Every Christmas Eve, the place to be is at the Ohkay Owingeh, formerly known as San Juan Pueblo, north of Santa Fe, to view and be dazzled by the Matachine Dancers and celebration. They are spectacular in their multi-colored silk capes and streaming ribbons, led by a blanket-draped figure holding a cross. The masks, as you see in this photo, are so elaborate, you question how the dancer can even stand erect let alone dance vigorously.
Of medieval Hispanic-Moorish origin, the dance was brought to Central America by the Spaniards and then in 1598, crossed the Rio Grande into New Mexico. Introduced to the Pueblo Indians by Franciscan friars as a counter to the devilish, heathen dances of the Indians it was quickly adopted by the Pueblos as a integral part of their rituals.
The Spanish word matchin means a sword dancer in a fantastic costume, is known in many Indian Tribes as the “Dance of the Moors and Christians”. The Moors were driven out of Spain in 1492 and the missionaries introduced the dance to show superiority of the Christians. Although the dancers reach for a deeper religious purpose their most basic symbol of the dance is good versus evil, with good prevailing.
Storyteller Dolls as a Santa
This particular clay figurine is made by the Pueblo people of New Mexico. Historically if we search records, the contemporary storyteller was made by Helen Cordero of the Cochiti Pueblo back in 1964 in honor of her grandfather, who was the tribal storyteller.
This oral tradition of telling stories is extremely important to the Native American cultures. The stories are actually passed down from generation to generation by word of mouth from master to apprentice. Storytelling even today is often used as a teaching tool to instill the younger generation with traditional values and belief.
Basically, the figure of a storyteller is a man or a woman and is usually represented with an open mouth. It is surrounded by figures of children and other things, who represent those who are listening to the storyteller. The motif is based on the traditional “singing mother” motif which depicts a woman with her mouth open holding one or two children.
In this representation of a Storyteller Santa pictured here, the Jemez Pueblo designer shows the Santa with any number of children along with a few gifts. This particular Santa came out of a collector’s inventory and probably would be valued somewhere between $350 and $500. Charming and so desirable.
Red Cardinals - Red Houses
Nothing celebrates the holiday season more vibrantly than a visit of a bright red cardinal hanging out in your backyard birdfeeder. Viewed especially in all parts of the Rocky Mountains and significantly in New Mexico, this black-masked bird features a crown-crest on its head and produces an exceptional sight, particularly when the songbird perches on a fresh dusting of snow.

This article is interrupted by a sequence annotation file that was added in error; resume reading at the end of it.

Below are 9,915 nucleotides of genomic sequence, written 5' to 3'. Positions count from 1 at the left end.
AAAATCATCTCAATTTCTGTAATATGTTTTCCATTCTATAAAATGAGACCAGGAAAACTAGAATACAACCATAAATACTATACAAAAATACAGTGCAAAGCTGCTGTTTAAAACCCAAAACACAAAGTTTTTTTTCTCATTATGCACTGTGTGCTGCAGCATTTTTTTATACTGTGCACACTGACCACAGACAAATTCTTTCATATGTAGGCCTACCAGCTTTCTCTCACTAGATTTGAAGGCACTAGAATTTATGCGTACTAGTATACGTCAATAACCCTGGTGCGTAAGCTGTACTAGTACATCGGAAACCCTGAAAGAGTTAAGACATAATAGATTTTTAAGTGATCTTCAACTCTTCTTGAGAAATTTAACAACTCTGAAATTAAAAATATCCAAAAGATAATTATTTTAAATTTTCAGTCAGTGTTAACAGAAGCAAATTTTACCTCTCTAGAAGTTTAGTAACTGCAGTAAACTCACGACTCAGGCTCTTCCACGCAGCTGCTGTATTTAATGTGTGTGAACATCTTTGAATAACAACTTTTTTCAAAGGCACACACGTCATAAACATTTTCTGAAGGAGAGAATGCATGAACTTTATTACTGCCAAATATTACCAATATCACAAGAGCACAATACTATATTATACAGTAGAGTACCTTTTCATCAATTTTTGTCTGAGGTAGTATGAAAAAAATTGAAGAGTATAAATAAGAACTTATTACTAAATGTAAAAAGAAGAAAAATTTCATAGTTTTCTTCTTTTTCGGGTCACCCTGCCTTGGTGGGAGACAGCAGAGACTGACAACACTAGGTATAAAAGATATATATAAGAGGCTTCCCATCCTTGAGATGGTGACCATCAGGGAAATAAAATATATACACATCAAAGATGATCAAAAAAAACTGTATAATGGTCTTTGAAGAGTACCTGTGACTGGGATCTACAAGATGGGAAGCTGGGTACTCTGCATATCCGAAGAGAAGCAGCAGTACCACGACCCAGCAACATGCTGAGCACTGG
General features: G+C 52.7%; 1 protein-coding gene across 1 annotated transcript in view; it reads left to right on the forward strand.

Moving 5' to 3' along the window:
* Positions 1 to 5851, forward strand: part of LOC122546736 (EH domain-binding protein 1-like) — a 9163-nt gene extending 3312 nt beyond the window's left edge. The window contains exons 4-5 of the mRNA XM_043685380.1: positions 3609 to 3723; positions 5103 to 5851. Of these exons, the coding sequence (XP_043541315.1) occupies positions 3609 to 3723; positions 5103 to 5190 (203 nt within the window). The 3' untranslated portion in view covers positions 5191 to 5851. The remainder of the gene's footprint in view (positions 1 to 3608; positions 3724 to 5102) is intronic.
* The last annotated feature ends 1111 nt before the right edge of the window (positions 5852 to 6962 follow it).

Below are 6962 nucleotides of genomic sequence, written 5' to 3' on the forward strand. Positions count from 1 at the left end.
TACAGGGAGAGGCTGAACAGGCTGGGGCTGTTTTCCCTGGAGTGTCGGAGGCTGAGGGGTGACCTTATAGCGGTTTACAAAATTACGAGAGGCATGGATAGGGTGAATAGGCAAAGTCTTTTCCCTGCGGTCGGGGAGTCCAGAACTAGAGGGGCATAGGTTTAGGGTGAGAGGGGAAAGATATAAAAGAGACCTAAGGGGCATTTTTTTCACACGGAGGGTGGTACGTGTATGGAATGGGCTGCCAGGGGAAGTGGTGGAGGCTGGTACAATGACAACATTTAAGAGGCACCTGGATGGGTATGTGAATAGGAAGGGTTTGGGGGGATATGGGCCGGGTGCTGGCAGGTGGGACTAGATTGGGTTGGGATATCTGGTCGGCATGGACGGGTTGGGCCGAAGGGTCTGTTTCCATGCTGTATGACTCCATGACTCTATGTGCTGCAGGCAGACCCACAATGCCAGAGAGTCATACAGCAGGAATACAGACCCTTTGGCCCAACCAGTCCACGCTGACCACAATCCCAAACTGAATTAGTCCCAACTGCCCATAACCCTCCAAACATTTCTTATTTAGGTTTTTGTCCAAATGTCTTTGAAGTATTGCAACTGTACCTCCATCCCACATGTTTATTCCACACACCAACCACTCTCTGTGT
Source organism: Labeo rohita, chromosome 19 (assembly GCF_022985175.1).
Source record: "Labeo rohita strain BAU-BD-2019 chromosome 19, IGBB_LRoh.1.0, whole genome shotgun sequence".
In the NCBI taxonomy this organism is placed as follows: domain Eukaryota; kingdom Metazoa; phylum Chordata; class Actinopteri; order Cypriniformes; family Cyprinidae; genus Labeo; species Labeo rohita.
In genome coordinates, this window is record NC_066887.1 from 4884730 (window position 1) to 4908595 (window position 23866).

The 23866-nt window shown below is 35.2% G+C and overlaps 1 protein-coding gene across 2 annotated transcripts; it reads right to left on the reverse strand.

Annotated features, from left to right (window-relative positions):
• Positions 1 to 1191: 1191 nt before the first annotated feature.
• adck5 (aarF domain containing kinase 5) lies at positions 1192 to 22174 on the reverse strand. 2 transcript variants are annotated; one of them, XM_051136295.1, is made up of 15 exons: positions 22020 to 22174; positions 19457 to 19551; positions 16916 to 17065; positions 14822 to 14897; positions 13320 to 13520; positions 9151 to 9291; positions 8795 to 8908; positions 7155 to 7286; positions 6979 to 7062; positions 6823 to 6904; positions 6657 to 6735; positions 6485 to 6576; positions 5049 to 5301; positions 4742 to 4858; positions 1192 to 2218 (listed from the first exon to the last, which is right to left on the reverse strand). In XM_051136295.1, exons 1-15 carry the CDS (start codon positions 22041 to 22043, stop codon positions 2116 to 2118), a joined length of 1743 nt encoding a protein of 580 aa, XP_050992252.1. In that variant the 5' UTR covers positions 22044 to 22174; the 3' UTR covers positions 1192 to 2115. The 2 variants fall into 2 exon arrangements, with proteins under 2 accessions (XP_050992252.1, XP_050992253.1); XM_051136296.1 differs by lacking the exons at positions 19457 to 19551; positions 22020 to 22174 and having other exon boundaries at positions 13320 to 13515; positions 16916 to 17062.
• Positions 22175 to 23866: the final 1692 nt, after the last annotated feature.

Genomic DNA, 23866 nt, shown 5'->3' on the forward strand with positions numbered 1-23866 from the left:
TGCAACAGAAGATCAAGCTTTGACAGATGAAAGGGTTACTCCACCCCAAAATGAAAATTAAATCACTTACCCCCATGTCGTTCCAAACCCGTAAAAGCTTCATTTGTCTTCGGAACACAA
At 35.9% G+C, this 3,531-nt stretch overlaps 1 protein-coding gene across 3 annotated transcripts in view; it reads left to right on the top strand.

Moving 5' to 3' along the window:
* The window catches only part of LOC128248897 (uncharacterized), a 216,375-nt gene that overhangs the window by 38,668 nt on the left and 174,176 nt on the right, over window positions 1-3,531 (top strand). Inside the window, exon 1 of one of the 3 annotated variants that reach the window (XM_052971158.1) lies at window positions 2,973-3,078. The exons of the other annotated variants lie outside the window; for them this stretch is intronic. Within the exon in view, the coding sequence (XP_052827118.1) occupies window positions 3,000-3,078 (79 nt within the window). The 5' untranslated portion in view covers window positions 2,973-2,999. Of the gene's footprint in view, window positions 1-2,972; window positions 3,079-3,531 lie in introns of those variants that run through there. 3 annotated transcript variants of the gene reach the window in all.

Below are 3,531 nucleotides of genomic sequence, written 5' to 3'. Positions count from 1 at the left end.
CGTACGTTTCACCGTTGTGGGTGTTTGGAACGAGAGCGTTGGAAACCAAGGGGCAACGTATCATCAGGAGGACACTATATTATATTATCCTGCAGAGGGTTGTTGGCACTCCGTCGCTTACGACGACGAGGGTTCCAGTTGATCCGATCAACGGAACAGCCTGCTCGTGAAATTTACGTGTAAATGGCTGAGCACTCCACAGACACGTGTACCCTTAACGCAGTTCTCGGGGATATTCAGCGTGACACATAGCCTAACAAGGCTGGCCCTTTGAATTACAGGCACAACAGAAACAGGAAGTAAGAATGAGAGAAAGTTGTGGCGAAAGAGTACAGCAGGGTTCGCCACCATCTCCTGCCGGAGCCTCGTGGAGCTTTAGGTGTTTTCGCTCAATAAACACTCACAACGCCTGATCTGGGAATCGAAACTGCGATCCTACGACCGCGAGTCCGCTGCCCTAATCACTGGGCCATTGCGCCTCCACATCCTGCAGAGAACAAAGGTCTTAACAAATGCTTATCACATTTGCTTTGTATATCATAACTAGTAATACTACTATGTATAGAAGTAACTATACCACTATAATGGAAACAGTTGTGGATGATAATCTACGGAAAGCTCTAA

The male of the species is spectacular with a bright red color. Whereas the female are rather dull with a brown olive color and only a faint red color appears on her wings and tail.
What’s interesting about these northern songbirds is that many times, they exist within a one-mile perimeter of where they were born. What is even more enchanting is the cardinal’s song to be heard on a wintry day. It sounds like “cheer, cheer, cheer” or a short “clink” sound.
To quote “For the Birds” pictured here, be sure to provide high energy foods for these red cardinal beauties and be sure your bath and open water supply have a de-icer installed for these cold, wintry days.
Farolitos & Luminarios
Christmas in Santa Fe is practically synonymous with lights, hundreds of thousands of them, flickering from rooftops and lining walkways. Called farolitos, the “little lanterns" are made from ordinary brown paper bags, sand and candles. These glowing holidays decorations cast a magical glow over the ancient city.
Farolitos are not to be confused with luminarias, little bonfires that symbolically light the way for the coming of the Christ Child. According to legend, this custom dates back to three shepherds who welcomed the birth of Jesus. Bonfires were certainly common during biblical times as a practical way for shepherds to ward off the cold and protect their flocks of sheep from wolves and thieves.
The first recorded connection of luminarias with a Christmas Eve celebration in the New World occurred in 1536 when Mexican Indians were encouraged by Franciscan monks to light bonfires in honor of the birth of Christ. The custom was later brought to New Mexico by Spanish colonists.
The idea for farolitos possibly came from delicate paper lanterns made in China and imported to Mexico. Not until cheap brown paper bags became available in late 1800, however, was the custom adopted in Santa Fe. Now Christmas wouldn’t be Christmas in Santa Fe without the romantic holiday atmosphere they provide.